When it comes to digital transformation, a nearly universal truth seems to be emerging: Many banks and credit unions feel they are behind where they need to be.
In fact, in a recent survey of 141 financial institution executives, 53% reported feeling at least somewhat behind — if not very far behind — their peers. That response includes the perspective of executives representing institutions with assets above $20 billion. Among those at the largest institutions responding to the survey, 40% said they felt behind.
Who can blame them? The sheer pace of technology advancement is like nothing the world has seen before. Exponential advances in everything from data analytics and artificial intelligence to 5G, cloud computing and soon quantum processing are democratizing once out-of-reach technologies, making it difficult to keep up.
Big Tech Lending Experiences Ramping Up the Pressure
Lending departments, especially, are feeling the competitive pressure to keep up. Digital-native, “lendtech” providers are entering the auto, real estate and consumer lending marketplaces, ramping up borrower expectations for digital experiences on par with those delivered by big tech.
“Meeting demand for Amazon-like experiences” was the second most popular answer given by our survey respondents when asked to name the greatest headwinds impacting their lending success.
Loan Demand Is Strong – If You Can Win the Race to Funding
The unprecedented events of 2020 flooded credit unions and banks with cash, turning all eyes toward the lending team.
Credit union savings growth is the fastest it’s been in 35 years and is expected to grow by about 15% in 2021 due to stimulus payments, pandemic uncertainty, low gas spending and aging demographics, according to CUNA Mutual Group’s Credit Union Trends Report for February 2021.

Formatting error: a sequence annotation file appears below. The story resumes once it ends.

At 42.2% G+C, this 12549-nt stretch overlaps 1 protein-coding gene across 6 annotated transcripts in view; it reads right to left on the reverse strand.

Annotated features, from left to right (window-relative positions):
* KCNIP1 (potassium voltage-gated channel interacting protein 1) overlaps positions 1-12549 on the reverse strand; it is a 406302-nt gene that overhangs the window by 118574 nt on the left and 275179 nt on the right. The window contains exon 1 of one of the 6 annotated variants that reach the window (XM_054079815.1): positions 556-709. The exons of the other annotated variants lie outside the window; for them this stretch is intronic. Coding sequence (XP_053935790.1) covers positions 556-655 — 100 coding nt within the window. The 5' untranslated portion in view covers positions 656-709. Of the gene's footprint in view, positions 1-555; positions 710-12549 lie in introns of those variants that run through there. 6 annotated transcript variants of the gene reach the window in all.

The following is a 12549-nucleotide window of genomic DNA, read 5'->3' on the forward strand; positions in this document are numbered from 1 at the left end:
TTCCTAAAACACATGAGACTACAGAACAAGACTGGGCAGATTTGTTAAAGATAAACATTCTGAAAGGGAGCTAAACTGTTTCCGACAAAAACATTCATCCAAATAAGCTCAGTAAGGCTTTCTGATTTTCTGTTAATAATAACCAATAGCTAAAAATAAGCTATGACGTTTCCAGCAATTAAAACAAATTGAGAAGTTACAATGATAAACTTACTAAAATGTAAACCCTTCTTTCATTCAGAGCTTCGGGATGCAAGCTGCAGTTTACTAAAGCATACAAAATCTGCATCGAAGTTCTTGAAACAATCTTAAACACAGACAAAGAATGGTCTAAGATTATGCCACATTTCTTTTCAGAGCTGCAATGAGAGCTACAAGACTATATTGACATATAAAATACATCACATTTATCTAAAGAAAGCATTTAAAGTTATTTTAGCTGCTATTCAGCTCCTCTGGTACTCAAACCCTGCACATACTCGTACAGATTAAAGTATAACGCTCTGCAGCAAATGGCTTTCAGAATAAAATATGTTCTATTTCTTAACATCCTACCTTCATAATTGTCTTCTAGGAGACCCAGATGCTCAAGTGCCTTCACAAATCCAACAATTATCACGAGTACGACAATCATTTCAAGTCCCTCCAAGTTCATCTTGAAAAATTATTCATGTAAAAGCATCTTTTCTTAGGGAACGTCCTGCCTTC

In our survey, getting more loans on the books and earning increased revenue from both interest and non-interest sources topped the charts in terms of importance to credit unions and banks. The good news is that loan demand is out there. With low interest rates and unprecedented federal support for community institution lending, the trick is not convincing consumers to borrow — it’s winning the race to funding.
Targeting Young Consumers Requires a Strong Retention Strategy
It wasn’t terribly shocking to learn that the top three segments our survey participants are focused on growing over the next five years are Millennials (born 1980-1994), Xennials (born 1975-1985) and Gen Zers (born 1995-2012). Just a few of the strategies our survey participants said they were designing to earn business from these hot segments were:
- Automation, digitization and streamlined, easy-to-use products.
- Better online/mobile experience and tools.
- Digital transformation and straight-through processing (STP).
- Building personalized digital marketing automation and interaction platforms for highly engaged member groups.
- Developing mutually advantageous relationships by being proactive to people’s needs, rather than reactive to requests.
These are all great strategies and ones likely to be just as attractive to Gen X and Baby Boom consumers, too, in a post-pandemic environment. Why is that important for lenders to consider? Because the average debt balances of Baby Boomers (born 1946-1964) and Gen X (born 1965-1979) borrowers far exceeds those of Millennials and Gen Z borrowers.